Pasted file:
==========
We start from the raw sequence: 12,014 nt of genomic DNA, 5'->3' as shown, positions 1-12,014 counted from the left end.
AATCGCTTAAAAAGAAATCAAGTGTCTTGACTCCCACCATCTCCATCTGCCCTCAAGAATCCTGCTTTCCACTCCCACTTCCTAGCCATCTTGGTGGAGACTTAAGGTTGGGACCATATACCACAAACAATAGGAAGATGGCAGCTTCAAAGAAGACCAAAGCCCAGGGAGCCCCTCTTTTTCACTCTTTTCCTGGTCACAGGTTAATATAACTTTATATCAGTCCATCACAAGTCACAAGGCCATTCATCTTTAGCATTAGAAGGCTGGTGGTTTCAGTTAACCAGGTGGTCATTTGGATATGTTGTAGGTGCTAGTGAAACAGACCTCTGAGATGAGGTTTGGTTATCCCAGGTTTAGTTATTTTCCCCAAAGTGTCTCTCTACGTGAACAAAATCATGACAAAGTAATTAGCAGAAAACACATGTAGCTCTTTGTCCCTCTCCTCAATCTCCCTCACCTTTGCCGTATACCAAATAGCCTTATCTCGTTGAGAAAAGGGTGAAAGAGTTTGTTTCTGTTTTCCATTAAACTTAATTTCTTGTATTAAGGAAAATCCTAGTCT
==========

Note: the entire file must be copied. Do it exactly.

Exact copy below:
We start from the raw sequence: 12,014 nt of genomic DNA, 5'->3' as shown, positions 1-12,014 counted from the left end.
AATCGCTTAAAAAGAAATCAAGTGTCTTGACTCCCACCATCTCCATCTGCCCTCAAGAATCCTGCTTTCCACTCCCACTTCCTAGCCATCTTGGTGGAGACTTAAGGTTGGGACCATATACCACAAACAATAGGAAGATGGCAGCTTCAAAGAAGACCAAAGCCCAGGGAGCCCCTCTTTTTCACTCTTTTCCTGGTCACAGGTTAATATAACTTTATATCAGTCCATCACAAGTCACAAGGCCATTCATCTTTAGCATTAGAAGGCTGGTGGTTTCAGTTAACCAGGTGGTCATTTGGATATGTTGTAGGTGCTAGTGAAACAGACCTCTGAGATGAGGTTTGGTTATCCCAGGTTTAGTTATTTTCCCCAAAGTGTCTCTCTACGTGAACAAAATCATGACAAAGTAATTAGCAGAAAACACATGTAGCTCTTTGTCCCTCTCCTCAATCTCCCTCACCTTTGCCGTATACCAAATAGCCTTATCTCGTTGAGAAAAGGGTGAAAGAGTTTGTTTCTGTTTTCCATTAAACTTAATTTCTTGTATTAAGGAAAATCCTAGTCT